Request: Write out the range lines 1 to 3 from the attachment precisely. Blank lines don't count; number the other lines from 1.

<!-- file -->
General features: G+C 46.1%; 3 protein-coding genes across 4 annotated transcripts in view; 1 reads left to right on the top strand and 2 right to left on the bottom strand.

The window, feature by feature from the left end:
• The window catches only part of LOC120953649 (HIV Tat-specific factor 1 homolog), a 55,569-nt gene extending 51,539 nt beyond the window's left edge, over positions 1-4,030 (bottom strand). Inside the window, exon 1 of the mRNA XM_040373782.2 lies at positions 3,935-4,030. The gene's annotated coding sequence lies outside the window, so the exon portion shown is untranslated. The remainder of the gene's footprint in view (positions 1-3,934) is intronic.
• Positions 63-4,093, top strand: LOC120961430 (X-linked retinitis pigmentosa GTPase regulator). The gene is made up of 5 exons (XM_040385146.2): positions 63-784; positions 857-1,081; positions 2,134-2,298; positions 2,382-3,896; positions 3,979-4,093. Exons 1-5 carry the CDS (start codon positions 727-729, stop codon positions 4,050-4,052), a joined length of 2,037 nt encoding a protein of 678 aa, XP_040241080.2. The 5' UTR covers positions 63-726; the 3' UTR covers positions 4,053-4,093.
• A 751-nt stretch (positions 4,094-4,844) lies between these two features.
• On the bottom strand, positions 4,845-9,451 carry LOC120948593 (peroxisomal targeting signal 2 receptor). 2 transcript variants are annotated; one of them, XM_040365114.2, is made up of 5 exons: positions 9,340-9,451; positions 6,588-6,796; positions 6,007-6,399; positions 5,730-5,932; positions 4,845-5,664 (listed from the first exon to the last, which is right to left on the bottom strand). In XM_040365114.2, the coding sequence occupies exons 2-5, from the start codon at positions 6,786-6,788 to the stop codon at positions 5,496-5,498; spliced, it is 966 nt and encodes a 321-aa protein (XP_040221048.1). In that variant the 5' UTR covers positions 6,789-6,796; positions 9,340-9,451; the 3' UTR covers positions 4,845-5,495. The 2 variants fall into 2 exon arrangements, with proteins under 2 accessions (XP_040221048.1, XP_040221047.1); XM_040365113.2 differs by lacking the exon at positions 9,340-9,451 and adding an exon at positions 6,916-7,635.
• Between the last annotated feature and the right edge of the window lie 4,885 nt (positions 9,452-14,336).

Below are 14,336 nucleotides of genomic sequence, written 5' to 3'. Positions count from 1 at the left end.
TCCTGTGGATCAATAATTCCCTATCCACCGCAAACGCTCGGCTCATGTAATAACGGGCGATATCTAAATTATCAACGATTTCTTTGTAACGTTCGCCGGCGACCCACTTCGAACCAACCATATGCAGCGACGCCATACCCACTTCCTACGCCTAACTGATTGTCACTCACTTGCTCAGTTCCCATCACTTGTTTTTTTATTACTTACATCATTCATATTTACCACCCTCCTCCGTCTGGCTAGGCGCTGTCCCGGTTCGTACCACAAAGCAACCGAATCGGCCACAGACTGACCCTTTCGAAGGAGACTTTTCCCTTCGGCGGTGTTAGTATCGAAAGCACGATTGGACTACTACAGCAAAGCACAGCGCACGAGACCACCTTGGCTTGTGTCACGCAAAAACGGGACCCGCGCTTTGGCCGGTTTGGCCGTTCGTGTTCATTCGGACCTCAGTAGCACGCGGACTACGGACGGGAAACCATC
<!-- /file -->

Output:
General features: G+C 46.1%; 3 protein-coding genes across 4 annotated transcripts in view; 1 reads left to right on the top strand and 2 right to left on the bottom strand.

The window, feature by feature from the left end:
• The window catches only part of LOC120953649 (HIV Tat-specific factor 1 homolog), a 55,569-nt gene extending 51,539 nt beyond the window's left edge, over positions 1-4,030 (bottom strand). Inside the window, exon 1 of the mRNA XM_040373782.2 lies at positions 3,935-4,030. The gene's annotated coding sequence lies outside the window, so the exon portion shown is untranslated. The remainder of the gene's footprint in view (positions 1-3,934) is intronic.